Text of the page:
Report, July 14, 2023
CBO estimates that plans for U.S. nuclear forces, as described in the fiscal year 2023 budget and supporting documents, would cost $756 billion over the 2023–2032 period, $122 billion more than CBO’s 2021 estimate for the 2021–2030 period.
Nuclear weapons have been an important component of U.S. national security since they were developed during World War II. During the Cold War, nuclear forces were central to U.S. defense policy, and a large arsenal was built. Since that time, nuclear forces have figured less prominently in defense policy than conventional forces have, and for several decades the United States did not develop and field new nuclear weapons or delivery systems, choosing instead to sustain or extend the life of existing ones. But the nation’s current nuclear forces are reaching the end of their service life, and some delivery systems may not be capable of having their service life extended further.
U.S. nuclear forces consist of submarines that launch ballistic missiles (SSBNs), land-based intercontinental ballistic missiles (ICBMs), long-range bomber aircraft, shorter-range tactical aircraft carrying bombs, and the nuclear warheads that those delivery systems carry. Over the next two decades, essentially all those systems will have to be refurbished or replaced with new systems if the United States is to continue fielding those capabilities.
Over the coming years, the Congress will need to decide which nuclear forces the United States should field in the future and thus the extent to which the nation will continue to modernize those forces. The Biden Administration released its Nuclear Posture Review report in October 2022 describing the nuclear policies and forces it envisions.
To help the Congress make decisions about U.S. nuclear forces, the National Defense Authorization Act for Fiscal Year 2013 (Public Law 112-239) requires CBO to estimate the 10-year costs of operating, maintaining, and modernizing those forces. CBO has updated that estimate every two years, as required by the National Defense Authorization Act for Fiscal Year 2015 (P.L. 113-291). This report is the fifth update. In addition, in October 2017, CBO published an estimate of the 30-year costs of nuclear forces under existing plans and under various approaches for managing the costs of modernization.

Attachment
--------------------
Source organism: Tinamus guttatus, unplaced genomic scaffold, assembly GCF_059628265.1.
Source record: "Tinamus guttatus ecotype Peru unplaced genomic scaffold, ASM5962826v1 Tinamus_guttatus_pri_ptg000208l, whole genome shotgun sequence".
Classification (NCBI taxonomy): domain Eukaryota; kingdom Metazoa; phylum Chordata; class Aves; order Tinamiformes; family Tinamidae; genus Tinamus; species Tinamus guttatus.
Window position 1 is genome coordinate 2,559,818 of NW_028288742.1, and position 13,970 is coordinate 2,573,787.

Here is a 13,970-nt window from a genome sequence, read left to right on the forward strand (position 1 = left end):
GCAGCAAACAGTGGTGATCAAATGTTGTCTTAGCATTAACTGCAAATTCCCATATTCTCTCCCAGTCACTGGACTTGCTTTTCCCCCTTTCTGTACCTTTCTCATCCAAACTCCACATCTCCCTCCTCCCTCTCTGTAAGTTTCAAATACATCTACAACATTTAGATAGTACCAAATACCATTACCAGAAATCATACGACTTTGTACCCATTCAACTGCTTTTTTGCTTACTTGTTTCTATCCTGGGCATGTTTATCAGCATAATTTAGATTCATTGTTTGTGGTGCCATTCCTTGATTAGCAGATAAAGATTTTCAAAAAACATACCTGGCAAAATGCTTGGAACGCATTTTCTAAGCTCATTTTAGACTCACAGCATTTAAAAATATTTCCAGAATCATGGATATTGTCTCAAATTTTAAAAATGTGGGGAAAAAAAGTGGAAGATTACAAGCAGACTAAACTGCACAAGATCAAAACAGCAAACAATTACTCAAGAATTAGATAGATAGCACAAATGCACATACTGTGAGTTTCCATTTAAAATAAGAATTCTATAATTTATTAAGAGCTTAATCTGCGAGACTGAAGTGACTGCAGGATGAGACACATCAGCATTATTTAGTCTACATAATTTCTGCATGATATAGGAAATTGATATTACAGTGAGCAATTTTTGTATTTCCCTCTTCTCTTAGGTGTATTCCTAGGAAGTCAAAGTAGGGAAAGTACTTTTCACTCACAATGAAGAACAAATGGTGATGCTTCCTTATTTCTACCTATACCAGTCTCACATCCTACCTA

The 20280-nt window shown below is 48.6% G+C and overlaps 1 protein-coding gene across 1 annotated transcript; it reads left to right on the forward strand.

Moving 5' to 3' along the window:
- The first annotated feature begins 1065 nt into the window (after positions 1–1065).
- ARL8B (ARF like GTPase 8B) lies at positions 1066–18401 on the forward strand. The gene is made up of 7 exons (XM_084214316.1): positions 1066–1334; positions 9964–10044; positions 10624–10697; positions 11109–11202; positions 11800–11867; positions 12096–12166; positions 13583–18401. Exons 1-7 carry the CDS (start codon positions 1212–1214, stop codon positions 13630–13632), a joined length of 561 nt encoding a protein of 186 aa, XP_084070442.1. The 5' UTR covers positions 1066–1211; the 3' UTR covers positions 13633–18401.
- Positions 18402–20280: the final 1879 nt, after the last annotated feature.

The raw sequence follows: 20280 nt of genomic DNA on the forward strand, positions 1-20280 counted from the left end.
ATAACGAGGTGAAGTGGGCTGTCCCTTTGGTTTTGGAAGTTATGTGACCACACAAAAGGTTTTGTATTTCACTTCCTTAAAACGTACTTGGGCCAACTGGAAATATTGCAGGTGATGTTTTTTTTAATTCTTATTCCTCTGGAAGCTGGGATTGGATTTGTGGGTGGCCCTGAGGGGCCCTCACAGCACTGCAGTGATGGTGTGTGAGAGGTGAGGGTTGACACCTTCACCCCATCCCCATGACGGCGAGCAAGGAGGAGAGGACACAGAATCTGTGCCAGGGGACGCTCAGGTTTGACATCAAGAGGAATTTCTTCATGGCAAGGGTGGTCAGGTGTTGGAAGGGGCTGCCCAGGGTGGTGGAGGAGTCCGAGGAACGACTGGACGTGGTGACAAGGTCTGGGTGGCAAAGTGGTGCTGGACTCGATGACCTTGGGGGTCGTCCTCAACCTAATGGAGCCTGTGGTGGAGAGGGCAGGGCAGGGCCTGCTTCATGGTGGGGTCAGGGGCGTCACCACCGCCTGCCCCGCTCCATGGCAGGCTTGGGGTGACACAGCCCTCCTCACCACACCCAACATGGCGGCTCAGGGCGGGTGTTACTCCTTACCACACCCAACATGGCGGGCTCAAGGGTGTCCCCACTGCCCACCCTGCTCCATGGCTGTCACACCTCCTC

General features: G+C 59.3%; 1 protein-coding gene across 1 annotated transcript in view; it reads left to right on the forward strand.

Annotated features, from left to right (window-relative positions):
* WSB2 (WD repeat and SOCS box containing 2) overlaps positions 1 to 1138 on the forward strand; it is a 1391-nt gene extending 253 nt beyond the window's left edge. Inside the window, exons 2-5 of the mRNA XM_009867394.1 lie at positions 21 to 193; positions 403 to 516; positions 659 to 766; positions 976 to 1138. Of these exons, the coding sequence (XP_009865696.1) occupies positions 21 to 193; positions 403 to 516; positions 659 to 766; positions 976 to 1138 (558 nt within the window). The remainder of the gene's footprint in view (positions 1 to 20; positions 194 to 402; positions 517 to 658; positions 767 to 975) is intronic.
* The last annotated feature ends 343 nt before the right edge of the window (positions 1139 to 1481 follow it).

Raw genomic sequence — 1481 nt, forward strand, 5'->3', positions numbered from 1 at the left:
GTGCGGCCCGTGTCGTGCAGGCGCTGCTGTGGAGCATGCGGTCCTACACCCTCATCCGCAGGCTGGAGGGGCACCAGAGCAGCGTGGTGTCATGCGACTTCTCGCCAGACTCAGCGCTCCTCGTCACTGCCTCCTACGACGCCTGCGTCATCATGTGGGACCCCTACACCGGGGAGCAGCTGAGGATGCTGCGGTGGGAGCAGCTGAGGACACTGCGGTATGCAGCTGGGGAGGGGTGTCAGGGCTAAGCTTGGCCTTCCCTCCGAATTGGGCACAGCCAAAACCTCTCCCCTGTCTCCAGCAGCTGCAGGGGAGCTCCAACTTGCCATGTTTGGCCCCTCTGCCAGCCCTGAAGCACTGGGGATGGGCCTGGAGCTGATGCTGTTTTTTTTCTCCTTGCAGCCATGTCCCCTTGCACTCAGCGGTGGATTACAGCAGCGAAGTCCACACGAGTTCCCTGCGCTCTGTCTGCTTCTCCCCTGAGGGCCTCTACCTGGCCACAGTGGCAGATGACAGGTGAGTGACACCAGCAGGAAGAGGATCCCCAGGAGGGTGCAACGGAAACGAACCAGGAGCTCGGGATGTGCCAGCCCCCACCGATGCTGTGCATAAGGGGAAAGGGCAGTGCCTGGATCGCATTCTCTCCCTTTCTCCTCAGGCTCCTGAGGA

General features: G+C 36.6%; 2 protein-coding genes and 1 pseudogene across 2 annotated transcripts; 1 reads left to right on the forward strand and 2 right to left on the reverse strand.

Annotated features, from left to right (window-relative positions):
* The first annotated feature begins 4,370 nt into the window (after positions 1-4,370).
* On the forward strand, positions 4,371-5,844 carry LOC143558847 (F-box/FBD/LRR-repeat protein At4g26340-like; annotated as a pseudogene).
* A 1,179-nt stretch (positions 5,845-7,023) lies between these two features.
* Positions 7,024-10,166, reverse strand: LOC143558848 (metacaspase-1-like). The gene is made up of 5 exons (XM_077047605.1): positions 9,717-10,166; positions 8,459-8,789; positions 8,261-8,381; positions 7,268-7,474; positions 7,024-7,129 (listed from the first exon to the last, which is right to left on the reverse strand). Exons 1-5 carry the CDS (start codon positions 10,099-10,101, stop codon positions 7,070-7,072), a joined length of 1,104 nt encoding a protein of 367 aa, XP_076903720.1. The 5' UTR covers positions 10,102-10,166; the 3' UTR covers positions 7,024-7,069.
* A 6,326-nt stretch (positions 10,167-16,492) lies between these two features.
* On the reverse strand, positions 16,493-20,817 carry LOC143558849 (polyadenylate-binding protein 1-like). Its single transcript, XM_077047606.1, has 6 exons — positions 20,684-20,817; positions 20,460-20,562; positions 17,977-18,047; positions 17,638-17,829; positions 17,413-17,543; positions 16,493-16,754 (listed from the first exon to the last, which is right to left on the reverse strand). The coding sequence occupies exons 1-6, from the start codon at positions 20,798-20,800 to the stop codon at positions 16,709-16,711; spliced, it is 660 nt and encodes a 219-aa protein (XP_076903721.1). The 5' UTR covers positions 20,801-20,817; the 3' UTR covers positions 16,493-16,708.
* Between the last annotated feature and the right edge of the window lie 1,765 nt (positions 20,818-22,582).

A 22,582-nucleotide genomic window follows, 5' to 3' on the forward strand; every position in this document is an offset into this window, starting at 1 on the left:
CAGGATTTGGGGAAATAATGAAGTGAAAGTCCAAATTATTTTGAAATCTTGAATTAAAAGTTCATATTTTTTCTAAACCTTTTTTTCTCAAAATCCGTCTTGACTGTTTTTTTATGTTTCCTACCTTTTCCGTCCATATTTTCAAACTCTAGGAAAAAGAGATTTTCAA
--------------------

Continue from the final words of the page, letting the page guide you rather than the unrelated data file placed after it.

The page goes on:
January 11, 2023
December 7, 2022
December 7, 2022
May 24, 2021
August 25, 2020
October 31, 2017
Established in 1974, The Congressional Budget Office (CBO) is a federal agency within the legislative branch of the United States government. It is charged with providing members of Congress objective analysis of budgeting and economic issues to support the congressional budget process. Each year, CBO economists and budget analysts produce dozens of reports and hundreds of cost estimates for proposed legislation. This posting includes a summary of Director Swagel’s testimony, a link to the full text of the testimony, and a list of publications that relate to the testimony.